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French groups sue Twitter, Facebook, YouTube over racism, homophobia

Lawsuit alleges social media giants failing to delete content deemed racist, anti-Semitic, homophobic or defending terrorism

An illustrative photo shows the logo of social networking website Twitter displayed on a computer screen. (AFP Photo/Leon Neal)
An illustrative photo shows the logo of social networking website Twitter displayed on a computer screen. (AFP Photo/Leon Neal)

PARIS — Two French groups say they have filed a suit against Twitter, YouTube and Facebook for allegedly failing to uphold requirements to delete content deemed racist, anti-Semitic, homophobic or defending terrorism.

The lawsuit was filed on Sunday by the Union of Jewish Students of France (UEJF) and SOS-Racisme, the organizations said in a press release.

They referred to a survey carried out between March 31 and May 10 by their members and those of a third association, SOS Homophobie.

In this “first mass test of social networks,” the groups uncovered 586 instances of content that was “racist, anti-Semitic, denied the Holocaust, homophobic (or) defended terrorism or crimes against humanity,” the joint statement said.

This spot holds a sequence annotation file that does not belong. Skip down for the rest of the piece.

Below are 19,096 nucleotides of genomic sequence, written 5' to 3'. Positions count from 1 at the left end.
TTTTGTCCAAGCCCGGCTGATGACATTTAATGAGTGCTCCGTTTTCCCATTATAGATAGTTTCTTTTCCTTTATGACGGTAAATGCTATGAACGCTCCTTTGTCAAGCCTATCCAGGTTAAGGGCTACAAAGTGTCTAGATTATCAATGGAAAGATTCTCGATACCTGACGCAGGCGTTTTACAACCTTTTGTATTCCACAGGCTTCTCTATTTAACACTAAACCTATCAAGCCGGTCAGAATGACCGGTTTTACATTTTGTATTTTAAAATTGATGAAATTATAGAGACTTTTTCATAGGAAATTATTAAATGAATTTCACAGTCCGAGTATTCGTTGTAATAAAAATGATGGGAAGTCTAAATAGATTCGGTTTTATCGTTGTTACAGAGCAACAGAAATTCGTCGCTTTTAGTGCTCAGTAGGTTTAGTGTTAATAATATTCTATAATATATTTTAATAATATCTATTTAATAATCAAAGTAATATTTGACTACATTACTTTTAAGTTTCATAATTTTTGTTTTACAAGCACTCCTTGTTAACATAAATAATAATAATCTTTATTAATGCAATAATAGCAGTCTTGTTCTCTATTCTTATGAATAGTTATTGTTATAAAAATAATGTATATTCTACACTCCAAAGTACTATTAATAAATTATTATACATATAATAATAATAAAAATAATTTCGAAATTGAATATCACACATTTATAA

Only a fraction of these postings was deleted by the host organisations within a “reasonable time,” as required under a 2004 French law: four percent on Twitter, seven percent on YouTube and 34 percent on Facebook.

“It’s a mystery whether moderating teams in social media are actually working,” said Sacha Reingewirtz, president of the UEJF.

Dominique Sopo, head of SOS-Racisme, said the social media giants were hypocritical.

“These platforms seem more shocked about content with bare breasts, which is swiftly censored, than about incitement to hatred,” Sopo said.

“Our legal step aims at getting the authorities to apply the law so that these organizations submit to it in full.”

The suit has been filed under an article of the French legal code which requires a judge to issue a fast-track preliminary ruling in a complaint.

The ruling may be the first step in a full judgment in the case, which can take months or years.

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